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Message Subject SCOTUS case Texas V. White or why states can't secede
Poster Handle Shelgeyr
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"Texas v. White" won't matter two hoots.

As I've mentioned elsewhere, that was a victor's ruling and had it been handed down during the actual war (an impossible situation, and not germane to the details of the case, but this requires a stretch...) it would have held no weight.

TEXAS certainly considered themselves to have left the Union. This post-Civil War rewriting of history to achieve a political and monetary gain really has no bearing on our present reality.

The argument that "Texas can't secede because the Supreme Court in 1869 said they couldn't (nor could any other state)" would devolve to that of 12 dead men vs. an active and angry state. It is a pointless argument. It is like arguing with the weather.

Besides, a very valid argument can be made that "Texas v. White" is contrary to both the spirit and the letter of the text of the Declaration of Independence.

If Obama (or anyone, really) holds up and waves a copy of "Texas v. White", and Texas holds up and waves back with the Declaration of Independence, which do you think is the more important, more powerful document?

The innate rights of a self-governing people say "Texas v. White", as a practicality, is hogwash.

Also, if you want to get prickly about it, "Texas v. White" was about a claim made by the post-war, Federally-imposed Reconstruction government of Texas regarding some US bonds owned by Texas, therefore their additional holding - based merely upon accepting original jurisdiction - that the Constitution did not permit states to unilaterally secede could easily be revisited as having been an abuse of due process committed by an activist court, and had really nothing to do with the merits of the case.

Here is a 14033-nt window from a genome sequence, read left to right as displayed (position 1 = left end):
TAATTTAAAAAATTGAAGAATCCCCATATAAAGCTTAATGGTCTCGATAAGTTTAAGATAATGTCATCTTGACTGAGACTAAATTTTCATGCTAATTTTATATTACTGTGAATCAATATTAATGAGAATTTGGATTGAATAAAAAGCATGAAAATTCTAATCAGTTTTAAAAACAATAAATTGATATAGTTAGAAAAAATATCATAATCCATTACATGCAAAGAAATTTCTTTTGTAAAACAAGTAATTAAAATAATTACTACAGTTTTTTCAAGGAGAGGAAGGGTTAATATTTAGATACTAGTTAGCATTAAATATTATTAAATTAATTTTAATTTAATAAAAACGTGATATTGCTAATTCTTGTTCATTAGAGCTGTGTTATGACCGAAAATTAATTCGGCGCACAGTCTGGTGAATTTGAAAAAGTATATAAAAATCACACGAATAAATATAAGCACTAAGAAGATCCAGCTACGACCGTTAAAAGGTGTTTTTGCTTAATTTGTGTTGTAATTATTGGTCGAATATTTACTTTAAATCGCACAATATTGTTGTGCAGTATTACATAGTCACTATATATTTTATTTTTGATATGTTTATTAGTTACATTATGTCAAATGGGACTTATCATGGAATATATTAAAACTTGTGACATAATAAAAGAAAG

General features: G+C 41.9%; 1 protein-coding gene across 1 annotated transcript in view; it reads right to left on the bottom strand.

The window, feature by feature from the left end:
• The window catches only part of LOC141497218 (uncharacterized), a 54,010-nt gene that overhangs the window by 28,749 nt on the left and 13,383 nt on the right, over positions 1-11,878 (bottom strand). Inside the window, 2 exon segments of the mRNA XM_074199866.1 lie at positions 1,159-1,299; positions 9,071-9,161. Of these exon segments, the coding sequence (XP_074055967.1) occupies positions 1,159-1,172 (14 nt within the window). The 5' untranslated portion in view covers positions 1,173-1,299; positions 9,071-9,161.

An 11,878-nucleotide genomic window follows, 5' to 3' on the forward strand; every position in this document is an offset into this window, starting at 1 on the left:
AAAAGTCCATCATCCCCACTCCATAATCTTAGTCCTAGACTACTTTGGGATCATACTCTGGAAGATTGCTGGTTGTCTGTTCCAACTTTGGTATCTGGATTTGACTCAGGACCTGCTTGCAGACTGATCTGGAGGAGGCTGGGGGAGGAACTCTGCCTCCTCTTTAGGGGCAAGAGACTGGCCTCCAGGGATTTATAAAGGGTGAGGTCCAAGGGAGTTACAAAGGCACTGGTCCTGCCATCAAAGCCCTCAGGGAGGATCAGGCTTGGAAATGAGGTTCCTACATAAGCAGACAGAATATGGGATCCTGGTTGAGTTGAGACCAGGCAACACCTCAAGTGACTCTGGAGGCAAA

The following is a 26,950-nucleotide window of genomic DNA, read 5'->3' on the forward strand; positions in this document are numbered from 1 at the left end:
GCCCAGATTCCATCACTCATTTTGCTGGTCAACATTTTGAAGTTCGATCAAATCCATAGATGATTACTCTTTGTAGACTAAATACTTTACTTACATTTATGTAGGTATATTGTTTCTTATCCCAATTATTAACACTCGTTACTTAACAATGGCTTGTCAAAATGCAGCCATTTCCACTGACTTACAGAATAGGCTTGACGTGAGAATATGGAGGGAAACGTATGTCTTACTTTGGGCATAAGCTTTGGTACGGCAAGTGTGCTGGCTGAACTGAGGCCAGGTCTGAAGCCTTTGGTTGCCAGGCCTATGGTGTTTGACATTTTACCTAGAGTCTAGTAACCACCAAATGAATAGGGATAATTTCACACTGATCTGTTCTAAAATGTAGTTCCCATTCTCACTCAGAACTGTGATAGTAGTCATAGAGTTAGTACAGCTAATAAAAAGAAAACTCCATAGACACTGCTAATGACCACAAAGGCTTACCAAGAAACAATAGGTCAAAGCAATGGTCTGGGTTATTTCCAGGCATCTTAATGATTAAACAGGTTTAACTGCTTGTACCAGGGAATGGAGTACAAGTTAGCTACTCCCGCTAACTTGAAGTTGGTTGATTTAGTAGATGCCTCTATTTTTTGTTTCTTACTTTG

In other words, having just won a bloody and brutal war, and wanting to prevent a relapse, it looks like the court took an unrelated but available opportunity to unilaterally impose their will, and in effect legislate from the bench.

I certainly don't blame them for having that mindset, and I'm quite glad the Union won the civil war. But bad case law is bad case law, and even if it was ROCK SOLID it would not matter in the least if secession efforts get strongly underway.
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